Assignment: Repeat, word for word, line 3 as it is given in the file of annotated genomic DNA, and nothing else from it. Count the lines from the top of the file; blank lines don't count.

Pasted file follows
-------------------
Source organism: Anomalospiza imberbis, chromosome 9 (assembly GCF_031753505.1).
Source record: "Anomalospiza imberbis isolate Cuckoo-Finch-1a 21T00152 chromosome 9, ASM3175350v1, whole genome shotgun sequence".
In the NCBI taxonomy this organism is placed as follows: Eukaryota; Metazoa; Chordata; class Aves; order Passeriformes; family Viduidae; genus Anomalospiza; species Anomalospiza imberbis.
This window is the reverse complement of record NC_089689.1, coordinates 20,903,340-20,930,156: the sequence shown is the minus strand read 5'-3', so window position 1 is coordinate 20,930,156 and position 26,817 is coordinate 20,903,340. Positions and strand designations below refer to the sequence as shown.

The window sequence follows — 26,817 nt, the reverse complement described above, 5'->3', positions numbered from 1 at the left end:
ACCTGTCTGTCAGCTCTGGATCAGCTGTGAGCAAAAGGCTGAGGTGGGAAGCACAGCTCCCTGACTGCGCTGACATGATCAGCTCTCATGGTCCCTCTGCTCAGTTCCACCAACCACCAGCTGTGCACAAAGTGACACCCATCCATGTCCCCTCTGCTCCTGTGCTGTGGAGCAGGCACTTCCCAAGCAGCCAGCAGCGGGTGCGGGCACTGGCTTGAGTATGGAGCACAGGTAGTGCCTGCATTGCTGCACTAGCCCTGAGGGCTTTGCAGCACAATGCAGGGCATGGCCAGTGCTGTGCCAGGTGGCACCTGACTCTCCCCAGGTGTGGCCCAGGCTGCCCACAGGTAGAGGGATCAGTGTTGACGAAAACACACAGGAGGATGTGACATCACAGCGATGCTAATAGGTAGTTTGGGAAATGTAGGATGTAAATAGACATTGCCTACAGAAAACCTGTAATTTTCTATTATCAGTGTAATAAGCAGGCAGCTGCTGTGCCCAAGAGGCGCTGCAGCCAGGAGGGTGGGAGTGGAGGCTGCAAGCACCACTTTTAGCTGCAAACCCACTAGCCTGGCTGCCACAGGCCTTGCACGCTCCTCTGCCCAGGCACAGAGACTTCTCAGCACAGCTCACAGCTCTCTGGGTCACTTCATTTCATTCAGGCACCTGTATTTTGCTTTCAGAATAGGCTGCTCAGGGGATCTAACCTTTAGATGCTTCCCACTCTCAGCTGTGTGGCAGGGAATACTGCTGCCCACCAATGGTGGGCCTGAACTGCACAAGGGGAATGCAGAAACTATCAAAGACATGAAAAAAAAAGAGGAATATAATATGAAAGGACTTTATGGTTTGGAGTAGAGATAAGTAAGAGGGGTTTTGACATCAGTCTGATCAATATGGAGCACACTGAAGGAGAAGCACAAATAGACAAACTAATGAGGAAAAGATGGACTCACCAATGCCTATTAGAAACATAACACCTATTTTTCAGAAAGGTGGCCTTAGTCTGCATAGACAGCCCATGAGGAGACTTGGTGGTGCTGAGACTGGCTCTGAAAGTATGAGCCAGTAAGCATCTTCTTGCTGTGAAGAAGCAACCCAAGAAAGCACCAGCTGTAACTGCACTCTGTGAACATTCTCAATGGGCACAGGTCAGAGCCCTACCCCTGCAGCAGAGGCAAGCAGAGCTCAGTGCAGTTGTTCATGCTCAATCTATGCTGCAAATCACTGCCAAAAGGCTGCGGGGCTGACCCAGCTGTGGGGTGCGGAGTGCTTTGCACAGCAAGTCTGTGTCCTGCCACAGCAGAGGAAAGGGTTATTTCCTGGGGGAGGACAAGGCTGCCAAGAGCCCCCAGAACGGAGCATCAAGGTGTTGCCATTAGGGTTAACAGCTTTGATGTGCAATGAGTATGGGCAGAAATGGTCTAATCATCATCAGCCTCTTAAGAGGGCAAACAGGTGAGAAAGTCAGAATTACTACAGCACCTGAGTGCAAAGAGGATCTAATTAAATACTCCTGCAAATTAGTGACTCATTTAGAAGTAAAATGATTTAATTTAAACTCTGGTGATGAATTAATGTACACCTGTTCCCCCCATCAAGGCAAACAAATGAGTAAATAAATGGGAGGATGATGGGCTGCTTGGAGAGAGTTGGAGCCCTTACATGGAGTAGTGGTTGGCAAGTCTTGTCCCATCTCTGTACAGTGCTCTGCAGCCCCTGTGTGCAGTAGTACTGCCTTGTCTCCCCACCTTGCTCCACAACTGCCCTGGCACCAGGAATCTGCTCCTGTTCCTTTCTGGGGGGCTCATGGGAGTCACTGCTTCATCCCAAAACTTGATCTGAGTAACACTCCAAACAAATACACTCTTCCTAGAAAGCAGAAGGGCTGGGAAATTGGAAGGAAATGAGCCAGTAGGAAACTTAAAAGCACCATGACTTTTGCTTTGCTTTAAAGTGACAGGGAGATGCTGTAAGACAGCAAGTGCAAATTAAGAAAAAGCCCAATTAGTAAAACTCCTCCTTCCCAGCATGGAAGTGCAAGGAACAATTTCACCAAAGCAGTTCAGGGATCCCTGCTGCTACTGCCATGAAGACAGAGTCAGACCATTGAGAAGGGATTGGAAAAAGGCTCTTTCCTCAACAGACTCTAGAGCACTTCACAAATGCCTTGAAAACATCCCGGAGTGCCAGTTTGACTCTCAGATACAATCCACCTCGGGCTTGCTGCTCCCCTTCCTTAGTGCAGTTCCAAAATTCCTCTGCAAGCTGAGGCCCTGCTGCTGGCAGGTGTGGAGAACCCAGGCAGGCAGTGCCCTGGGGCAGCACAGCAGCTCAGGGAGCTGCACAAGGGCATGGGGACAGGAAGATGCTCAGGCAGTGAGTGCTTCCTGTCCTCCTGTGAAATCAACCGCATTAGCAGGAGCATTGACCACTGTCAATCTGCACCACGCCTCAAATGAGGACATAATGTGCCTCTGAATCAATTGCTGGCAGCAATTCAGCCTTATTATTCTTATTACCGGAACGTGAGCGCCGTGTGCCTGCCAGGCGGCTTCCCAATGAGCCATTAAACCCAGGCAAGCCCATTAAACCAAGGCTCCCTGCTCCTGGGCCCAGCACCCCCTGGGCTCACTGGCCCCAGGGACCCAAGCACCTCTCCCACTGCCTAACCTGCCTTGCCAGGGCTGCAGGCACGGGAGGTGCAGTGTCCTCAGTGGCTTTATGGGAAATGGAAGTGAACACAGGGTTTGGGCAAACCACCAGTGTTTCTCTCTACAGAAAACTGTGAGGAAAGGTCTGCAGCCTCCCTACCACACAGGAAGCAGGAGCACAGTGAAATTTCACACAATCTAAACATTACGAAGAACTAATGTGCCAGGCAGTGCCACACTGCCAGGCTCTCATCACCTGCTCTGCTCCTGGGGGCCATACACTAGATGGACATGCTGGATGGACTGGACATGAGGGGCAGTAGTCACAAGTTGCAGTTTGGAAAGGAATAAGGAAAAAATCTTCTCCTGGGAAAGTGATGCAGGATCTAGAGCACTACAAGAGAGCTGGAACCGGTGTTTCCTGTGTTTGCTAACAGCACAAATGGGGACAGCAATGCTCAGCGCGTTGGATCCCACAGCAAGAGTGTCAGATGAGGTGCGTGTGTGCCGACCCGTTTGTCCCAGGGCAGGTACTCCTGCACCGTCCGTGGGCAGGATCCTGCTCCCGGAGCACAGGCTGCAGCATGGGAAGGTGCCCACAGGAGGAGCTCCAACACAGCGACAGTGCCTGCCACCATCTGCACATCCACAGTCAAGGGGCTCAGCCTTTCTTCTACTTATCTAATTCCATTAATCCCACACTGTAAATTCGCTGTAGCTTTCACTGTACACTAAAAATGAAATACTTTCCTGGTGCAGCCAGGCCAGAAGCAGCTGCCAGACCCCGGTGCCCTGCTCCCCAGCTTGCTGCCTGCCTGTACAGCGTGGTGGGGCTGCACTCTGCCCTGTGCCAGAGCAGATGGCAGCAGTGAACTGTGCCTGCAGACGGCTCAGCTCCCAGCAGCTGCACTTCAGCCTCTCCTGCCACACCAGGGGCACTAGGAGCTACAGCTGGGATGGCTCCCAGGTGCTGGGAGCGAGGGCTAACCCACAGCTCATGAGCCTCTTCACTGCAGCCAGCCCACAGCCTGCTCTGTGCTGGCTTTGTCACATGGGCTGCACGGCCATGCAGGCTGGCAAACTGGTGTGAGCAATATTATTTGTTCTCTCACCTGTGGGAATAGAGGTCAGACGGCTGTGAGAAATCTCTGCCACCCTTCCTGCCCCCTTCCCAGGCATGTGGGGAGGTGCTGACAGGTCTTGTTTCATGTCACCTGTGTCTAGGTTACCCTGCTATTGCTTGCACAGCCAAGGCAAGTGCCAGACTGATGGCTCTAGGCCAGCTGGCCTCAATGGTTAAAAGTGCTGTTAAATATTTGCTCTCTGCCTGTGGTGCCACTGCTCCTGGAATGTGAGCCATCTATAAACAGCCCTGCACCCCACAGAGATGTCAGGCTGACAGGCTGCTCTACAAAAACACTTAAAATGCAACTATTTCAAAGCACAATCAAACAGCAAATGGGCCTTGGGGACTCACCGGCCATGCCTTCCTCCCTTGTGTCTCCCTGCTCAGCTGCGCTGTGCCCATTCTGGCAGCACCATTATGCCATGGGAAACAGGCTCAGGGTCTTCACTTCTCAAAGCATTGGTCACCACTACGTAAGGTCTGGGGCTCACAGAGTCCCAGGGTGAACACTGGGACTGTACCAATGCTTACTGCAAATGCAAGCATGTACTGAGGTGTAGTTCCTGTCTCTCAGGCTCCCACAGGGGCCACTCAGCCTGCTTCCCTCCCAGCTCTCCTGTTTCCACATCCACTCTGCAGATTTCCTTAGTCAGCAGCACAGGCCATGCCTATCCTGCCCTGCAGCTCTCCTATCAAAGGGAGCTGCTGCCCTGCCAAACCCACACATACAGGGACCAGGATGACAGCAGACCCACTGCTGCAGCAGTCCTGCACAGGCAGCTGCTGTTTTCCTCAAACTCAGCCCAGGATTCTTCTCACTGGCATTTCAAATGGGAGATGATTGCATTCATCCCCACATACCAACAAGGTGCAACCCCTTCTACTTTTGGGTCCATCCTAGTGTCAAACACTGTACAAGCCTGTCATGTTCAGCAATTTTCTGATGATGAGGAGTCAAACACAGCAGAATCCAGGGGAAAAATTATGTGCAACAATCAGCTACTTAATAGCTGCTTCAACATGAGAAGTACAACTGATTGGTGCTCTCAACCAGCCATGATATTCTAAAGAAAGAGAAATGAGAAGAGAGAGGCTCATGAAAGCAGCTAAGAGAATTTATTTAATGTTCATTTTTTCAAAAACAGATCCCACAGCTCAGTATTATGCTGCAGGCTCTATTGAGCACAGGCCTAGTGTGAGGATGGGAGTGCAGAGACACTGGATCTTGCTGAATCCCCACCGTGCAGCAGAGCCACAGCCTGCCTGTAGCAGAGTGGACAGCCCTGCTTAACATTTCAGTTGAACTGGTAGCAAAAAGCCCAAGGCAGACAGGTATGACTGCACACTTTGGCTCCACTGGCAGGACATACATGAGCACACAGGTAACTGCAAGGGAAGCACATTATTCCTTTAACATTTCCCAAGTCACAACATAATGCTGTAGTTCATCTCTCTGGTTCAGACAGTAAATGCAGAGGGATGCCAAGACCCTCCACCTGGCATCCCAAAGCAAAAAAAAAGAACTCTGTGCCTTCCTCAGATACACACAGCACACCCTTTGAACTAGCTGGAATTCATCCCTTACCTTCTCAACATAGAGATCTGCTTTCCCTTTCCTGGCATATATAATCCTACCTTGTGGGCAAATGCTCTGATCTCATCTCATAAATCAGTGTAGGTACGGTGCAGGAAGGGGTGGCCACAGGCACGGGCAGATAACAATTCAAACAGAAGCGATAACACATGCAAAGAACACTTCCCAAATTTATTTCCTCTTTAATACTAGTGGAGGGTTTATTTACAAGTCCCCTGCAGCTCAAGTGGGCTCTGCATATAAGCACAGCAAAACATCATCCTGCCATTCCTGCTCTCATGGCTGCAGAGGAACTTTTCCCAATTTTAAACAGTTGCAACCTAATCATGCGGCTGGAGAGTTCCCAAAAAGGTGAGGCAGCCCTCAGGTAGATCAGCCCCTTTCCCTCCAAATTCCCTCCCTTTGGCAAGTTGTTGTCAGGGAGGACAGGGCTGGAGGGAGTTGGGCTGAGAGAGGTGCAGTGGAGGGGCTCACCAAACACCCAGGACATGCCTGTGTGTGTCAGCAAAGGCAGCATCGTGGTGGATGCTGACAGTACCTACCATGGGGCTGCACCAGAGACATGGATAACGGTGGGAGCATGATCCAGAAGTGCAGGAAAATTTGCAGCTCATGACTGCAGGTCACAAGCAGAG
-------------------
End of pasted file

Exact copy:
In the NCBI taxonomy this organism is placed as follows: Eukaryota; Metazoa; Chordata; class Aves; order Passeriformes; family Viduidae; genus Anomalospiza; species Anomalospiza imberbis.